We’ve all been there, right? The awkwardness of walking into a room full of people we barely know – people who intimidate us, make us feel inferior, or maybe who we just really want to impress. It’s hard to know how to make a good impression (let alone pull off that intelligent-but-unassuming look). Luckily for us, though, psychology has some advice on how to do just that.
It comes from renowned economist, leadership coach, and author (How to Have a Good Day) Caroline Webb, who uses behavioral economics, psychology, and neuroscience to teach people how to be more effective at life. And I mean, who couldn’t use that kind of advice every once in while?
In order to get started, it’s important to understand what she calls the “two-system brain.” Basically that our minds operate on both deliberate and automatic levels all at once, and while the latter affects the way we subconsciously engage in conversation, it’s the deliberate system that can change our social interactions…if we can figure out how to tap into it.
“Our deliberate systems are fabulously intelligent, but there are limitations on what they can do. They can only process a certain amount of information at any given time. We’re constantly subconsciously filtering out an enormous amount of what’s around us to focus our little bit of conscious attention on just a few things. That means we’re constantly missing a ton of signals, a ton of stuff that’s going on around us. We don’t know what we don’t know.”
Her advice is to first do your best to avoid indulging in negative stereotypes and judgments when entering into a conversation. Otherwise, you’ll only notice cues that confirm what you already believe to be true. Following that, she has three main tips:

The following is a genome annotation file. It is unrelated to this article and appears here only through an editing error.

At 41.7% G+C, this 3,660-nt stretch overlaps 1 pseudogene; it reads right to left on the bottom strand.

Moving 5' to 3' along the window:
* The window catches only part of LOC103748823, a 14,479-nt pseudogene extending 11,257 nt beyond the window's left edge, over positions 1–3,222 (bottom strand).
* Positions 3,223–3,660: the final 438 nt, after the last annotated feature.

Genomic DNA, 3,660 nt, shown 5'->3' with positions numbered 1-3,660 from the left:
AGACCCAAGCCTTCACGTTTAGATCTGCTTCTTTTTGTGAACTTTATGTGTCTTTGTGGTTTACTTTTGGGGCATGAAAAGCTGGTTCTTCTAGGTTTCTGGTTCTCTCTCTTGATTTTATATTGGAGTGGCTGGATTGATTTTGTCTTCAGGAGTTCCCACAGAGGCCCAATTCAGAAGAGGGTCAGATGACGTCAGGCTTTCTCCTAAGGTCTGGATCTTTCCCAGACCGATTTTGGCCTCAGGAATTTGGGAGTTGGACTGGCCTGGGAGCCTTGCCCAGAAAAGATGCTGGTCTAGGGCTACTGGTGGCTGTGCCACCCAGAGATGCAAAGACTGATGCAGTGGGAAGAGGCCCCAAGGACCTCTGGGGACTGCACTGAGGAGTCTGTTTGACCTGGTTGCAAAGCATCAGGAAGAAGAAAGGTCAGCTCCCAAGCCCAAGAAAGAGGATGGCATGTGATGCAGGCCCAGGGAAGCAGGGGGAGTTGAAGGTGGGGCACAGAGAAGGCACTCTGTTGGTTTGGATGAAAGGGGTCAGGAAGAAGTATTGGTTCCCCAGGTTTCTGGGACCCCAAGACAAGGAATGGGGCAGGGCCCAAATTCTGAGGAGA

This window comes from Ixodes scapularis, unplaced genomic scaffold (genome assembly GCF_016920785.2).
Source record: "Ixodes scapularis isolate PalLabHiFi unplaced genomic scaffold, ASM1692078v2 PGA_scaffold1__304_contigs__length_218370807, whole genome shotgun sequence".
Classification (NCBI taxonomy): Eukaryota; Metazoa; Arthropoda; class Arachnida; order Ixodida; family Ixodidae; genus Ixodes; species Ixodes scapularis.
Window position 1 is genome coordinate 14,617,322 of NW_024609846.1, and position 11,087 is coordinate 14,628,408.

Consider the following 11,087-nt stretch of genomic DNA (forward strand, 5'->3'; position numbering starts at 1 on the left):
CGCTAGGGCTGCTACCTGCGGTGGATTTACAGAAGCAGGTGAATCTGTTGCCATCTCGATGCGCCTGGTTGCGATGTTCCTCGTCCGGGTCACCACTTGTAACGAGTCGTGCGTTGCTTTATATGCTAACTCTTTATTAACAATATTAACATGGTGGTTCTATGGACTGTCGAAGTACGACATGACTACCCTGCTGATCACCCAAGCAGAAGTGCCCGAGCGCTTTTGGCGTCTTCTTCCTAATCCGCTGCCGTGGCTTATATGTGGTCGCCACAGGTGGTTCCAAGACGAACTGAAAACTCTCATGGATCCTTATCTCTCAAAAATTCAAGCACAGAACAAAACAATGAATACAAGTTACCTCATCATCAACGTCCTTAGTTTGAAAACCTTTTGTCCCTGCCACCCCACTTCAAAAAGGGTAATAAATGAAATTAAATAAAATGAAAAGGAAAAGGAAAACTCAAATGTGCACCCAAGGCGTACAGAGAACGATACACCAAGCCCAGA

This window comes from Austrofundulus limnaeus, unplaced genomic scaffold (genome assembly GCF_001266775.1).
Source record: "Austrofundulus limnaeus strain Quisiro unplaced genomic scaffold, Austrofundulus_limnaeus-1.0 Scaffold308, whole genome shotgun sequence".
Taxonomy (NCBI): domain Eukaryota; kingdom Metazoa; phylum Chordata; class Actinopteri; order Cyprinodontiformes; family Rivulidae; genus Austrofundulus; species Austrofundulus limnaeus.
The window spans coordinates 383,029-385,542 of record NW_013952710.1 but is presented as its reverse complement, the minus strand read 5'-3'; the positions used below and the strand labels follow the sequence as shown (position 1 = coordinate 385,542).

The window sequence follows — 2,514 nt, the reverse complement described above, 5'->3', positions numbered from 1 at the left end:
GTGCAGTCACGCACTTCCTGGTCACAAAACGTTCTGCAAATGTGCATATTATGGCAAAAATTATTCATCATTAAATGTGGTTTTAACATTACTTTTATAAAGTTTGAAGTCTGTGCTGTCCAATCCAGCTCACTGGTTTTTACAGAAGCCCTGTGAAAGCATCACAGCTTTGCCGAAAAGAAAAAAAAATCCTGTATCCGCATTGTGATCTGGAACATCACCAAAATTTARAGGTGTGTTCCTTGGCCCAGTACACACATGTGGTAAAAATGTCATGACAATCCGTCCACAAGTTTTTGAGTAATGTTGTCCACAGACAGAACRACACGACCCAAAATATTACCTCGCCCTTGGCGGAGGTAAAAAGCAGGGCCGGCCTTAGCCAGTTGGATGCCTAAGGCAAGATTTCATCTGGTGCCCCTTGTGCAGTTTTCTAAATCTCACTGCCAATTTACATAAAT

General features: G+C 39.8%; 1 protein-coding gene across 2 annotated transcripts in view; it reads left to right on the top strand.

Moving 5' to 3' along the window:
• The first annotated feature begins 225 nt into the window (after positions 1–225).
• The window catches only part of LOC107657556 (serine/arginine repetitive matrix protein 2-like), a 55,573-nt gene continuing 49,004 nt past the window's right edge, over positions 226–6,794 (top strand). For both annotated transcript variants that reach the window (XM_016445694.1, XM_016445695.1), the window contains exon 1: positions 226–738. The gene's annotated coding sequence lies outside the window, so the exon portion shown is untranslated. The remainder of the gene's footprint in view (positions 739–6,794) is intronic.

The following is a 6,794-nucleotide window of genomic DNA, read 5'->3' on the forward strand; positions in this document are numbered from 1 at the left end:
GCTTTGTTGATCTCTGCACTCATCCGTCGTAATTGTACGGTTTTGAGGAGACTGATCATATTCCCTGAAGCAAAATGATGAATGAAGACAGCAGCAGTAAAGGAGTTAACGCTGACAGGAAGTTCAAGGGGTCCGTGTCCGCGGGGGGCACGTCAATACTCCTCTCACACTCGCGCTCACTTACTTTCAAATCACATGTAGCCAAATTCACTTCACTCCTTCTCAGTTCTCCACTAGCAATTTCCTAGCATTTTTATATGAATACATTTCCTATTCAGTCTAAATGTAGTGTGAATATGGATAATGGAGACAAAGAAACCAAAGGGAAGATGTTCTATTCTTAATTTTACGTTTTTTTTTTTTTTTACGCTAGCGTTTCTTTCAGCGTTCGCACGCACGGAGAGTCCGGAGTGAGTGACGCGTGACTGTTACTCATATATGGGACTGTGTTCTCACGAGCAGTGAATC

1. Be interested in the other person
If you work hard enough, you will be able to find something interesting about the other person, but to do so, you’ll have to prime your own genuine curiosity. There is more than one study that suggests curious people have better relationships, connect more fully, and generally enjoy socializing more – not to mention the fact that others find curious folks more attractive, as well.
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As George Mason psychologist Todd Kashdan says in his book, “Being interested is more important in cultivating a relationship and maintaining a relationship than being interesting; that’s what gets the dialogue going. It’s the secret juice of relationships.”
Which is kind of a gross way to put it, but we get the point.
2. Focus on the rewards, not the threats
Webb claims that our brains are constantly scanning our surroundings for both rewards and potential threats. But if you’re too focused on defending against threats, your mind is dealing with negative stress, which she says makes you dumber:
Being nervous about someone that you’re meeting is potentially going to make you less intelligent and less interesting.
But if you focus on the potential rewards of such a conversation, you brain will be more focused and confident. So maybe it all really is in your head.
3. Ask genuine questions
It’s no great secret that people love to talk about themselves, but you might not realize that by asking them questions that allow them to do just that, you become the more interesting person instead of the other way around. According to Webb:
What’s interesting now is that science is coming in and explaining, ‘Why is it that someone thinks you’re so amazing when you ask them a question about their views on a topic? Why do people love that so much?’ It’s inherently rewarding for their brains. That is a great associate for them to have [about you], that you’re a curious and open-minded person.
None of this means that you can phone in your questions and tune out, though. People can tell the difference between quality questions and lazy ones, ones that get at the heart of who they are as opposed to the veneer they present to the public.
So the next time you’re socializing, make sure to tune in, listen actively, and ask great follow-up questions. Before you know it, everyone will be standing around waiting to talk to you.
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